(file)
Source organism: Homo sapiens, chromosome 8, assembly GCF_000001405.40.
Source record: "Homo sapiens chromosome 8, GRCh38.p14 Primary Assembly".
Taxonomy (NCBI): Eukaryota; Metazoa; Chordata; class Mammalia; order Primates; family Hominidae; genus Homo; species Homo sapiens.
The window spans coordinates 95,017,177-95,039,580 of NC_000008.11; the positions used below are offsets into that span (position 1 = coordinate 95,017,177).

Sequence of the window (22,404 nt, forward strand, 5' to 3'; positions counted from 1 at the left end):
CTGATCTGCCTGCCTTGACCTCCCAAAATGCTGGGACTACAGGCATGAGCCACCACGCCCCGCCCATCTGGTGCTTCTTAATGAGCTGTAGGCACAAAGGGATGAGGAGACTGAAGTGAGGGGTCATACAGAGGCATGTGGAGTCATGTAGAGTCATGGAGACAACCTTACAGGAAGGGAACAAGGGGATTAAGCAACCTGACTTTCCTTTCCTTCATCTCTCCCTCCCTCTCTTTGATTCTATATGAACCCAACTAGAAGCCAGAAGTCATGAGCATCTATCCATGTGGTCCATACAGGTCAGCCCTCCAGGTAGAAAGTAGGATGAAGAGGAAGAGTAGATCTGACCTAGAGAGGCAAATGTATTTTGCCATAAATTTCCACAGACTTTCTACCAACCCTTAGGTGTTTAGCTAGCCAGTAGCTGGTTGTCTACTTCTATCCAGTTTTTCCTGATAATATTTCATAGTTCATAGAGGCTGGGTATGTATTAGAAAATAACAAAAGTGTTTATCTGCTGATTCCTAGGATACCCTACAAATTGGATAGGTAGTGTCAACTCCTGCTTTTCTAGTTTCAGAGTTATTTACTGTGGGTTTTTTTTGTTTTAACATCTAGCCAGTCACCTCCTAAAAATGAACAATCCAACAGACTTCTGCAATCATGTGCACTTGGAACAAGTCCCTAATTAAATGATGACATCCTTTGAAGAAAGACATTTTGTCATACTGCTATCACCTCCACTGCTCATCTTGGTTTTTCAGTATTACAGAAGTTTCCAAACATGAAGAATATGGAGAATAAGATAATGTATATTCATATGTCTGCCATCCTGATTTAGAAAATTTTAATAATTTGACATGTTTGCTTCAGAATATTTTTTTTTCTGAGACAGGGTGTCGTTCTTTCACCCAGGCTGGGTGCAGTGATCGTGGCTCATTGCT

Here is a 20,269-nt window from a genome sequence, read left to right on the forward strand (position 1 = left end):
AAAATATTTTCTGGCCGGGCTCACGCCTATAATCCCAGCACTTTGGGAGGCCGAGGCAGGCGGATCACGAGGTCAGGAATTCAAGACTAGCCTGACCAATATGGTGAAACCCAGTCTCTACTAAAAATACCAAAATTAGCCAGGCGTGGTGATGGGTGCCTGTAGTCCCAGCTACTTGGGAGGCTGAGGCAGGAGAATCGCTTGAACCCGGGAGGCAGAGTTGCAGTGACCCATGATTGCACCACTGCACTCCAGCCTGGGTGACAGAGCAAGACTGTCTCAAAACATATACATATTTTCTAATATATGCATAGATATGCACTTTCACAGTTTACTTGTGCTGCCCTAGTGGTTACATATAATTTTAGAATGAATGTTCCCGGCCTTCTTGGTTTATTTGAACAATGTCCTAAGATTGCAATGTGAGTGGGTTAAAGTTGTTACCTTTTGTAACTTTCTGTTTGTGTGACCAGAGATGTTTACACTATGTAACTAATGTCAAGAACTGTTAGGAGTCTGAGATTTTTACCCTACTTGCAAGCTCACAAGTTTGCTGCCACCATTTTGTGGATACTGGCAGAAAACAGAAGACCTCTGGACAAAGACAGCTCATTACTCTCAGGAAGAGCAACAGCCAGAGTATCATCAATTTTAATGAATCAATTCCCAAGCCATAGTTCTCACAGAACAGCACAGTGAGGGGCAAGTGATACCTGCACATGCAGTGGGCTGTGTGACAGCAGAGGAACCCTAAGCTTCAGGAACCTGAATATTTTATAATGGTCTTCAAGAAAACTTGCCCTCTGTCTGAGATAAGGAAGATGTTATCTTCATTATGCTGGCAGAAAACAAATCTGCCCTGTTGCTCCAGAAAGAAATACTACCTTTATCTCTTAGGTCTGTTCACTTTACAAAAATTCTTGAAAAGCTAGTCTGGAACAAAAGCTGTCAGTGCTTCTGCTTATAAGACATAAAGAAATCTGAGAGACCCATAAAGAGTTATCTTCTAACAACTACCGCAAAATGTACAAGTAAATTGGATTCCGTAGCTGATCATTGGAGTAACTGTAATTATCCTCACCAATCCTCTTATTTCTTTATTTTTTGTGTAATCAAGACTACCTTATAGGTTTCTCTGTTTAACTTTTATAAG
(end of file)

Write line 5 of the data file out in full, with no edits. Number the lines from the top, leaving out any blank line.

Sequence of the window (22,404 nt, forward strand, 5' to 3'; positions counted from 1 at the left end):